“If I’m going to be giving out salary increases from $15 and hour to $20 an hour – and I’m not doing it on the basis of increased performance and improved outputs – [then] to me, that’s just bad business,” said Michael Barnett, CEO of the Auckland Chamber of Commerce.
Barnett made the comments in response to a pledge issued by Auckland mayoral candidate Phil Goff – who said he plans to give all of the city’s council staff a living wage, once elected.
“The council already voted on this and they said no and I think that this is one of the populist moves that you get from people that want to be elected,” he told Newstalk. “They should leave the running of the organisation to the CEO.”
Around 11,000 employees currently work for Auckland Council and while the salary bump would only effect a minority of lower paid workers, Barnett says the implementation would undoubtedly have a knock-on effect.
“It’s going to have an effect all the way through, it’s going to have a rising tide effect, it’s going to have others seeking parity,” he stressed. “It’s not just going to be the low end of the market, those that are on the minimum wage, it’s going to run through.”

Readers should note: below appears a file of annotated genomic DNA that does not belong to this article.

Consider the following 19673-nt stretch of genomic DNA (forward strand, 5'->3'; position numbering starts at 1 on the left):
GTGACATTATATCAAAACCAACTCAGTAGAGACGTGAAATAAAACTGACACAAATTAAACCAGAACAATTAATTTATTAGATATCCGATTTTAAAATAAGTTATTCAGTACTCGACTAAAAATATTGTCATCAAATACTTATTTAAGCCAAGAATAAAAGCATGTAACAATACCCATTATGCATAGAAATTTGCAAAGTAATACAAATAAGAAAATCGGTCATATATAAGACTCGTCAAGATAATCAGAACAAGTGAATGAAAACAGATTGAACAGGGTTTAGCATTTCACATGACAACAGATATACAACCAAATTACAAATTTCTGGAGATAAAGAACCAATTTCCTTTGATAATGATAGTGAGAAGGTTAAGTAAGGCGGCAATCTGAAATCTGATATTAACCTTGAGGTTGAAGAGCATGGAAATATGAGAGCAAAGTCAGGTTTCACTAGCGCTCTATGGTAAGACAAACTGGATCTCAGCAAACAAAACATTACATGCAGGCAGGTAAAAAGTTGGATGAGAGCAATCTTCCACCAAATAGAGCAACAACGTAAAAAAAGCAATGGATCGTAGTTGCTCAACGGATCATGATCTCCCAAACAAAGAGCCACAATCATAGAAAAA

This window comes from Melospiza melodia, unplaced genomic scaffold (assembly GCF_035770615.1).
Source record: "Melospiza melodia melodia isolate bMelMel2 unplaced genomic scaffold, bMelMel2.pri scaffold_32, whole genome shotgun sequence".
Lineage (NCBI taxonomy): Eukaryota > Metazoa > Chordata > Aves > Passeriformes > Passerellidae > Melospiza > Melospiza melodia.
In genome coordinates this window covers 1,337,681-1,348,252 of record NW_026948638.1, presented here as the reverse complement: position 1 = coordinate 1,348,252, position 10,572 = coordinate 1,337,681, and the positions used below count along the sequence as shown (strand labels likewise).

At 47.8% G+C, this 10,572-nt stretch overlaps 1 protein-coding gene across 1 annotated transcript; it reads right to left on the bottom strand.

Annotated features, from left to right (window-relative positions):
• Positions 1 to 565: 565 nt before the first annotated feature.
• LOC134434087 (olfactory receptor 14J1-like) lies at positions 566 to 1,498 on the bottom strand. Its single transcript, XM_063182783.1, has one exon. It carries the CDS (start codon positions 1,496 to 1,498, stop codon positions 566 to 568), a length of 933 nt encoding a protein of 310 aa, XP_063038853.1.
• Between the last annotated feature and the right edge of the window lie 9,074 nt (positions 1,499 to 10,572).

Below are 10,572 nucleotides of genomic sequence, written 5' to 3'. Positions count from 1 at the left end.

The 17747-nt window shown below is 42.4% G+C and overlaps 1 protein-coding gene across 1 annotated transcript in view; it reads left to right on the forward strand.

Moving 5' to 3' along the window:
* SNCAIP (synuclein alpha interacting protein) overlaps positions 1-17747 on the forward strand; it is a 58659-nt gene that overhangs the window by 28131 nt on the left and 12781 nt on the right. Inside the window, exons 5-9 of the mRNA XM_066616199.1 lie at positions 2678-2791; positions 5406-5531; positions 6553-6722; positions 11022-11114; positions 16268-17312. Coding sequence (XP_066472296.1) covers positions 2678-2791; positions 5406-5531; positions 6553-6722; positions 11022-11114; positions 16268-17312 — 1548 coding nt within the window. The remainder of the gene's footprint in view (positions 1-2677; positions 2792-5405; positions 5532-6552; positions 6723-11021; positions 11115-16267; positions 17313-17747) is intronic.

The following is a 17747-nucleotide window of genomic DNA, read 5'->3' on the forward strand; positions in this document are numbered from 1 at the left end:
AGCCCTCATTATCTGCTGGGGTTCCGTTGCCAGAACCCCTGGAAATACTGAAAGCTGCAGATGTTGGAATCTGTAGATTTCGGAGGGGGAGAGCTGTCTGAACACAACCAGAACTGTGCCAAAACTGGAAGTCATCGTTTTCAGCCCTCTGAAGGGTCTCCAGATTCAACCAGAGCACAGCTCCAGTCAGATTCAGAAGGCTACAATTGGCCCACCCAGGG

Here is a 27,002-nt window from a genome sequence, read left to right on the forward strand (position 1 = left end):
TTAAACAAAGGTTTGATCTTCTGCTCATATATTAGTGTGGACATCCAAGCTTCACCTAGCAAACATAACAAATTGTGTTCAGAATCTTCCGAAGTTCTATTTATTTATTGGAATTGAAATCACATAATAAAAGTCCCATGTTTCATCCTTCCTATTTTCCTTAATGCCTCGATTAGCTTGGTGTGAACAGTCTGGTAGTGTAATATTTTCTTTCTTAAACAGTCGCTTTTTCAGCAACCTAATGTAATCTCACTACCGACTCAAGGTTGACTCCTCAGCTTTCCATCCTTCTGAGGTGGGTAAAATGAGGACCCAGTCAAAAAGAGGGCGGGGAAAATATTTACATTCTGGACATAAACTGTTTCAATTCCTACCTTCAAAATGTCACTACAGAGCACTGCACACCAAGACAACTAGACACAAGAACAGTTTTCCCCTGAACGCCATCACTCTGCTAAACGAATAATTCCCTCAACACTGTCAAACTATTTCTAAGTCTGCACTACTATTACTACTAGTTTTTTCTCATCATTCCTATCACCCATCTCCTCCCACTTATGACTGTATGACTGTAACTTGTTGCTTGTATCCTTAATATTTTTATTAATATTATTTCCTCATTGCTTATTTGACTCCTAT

Barnett claims that if the council gives a pay rise to those on the lowest salary tier, then the employees were previously earning a few dollars more an hour would also expect a similar increase.
“To me, it’s inflationary – cost is already high in Auckland, the cost of living, I can’t see anything sensible about this move,” he said.
“What he’s doing is he’s providing an incentive to them but not asking for an increased performance,” said Barnett. “Linked with improved performance and improved outputs, you can justify these sorts of increases but it is inflationary, it’s not good businesses.”
Auckland mayoral candidate Vic Crone is also against the proposition to implement a living wage within the city’s council.
“I am opposed to living wage and social equity policies in council,” she confirmed. “Increases should be related to performance that delivers benefits to Aucklanders, or on a case by case basis where someone is paid well under market value.”
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The head of a leading business organisation has criticised the living wage, saying it’s a populist approach which can have far greater repercussions that first thought.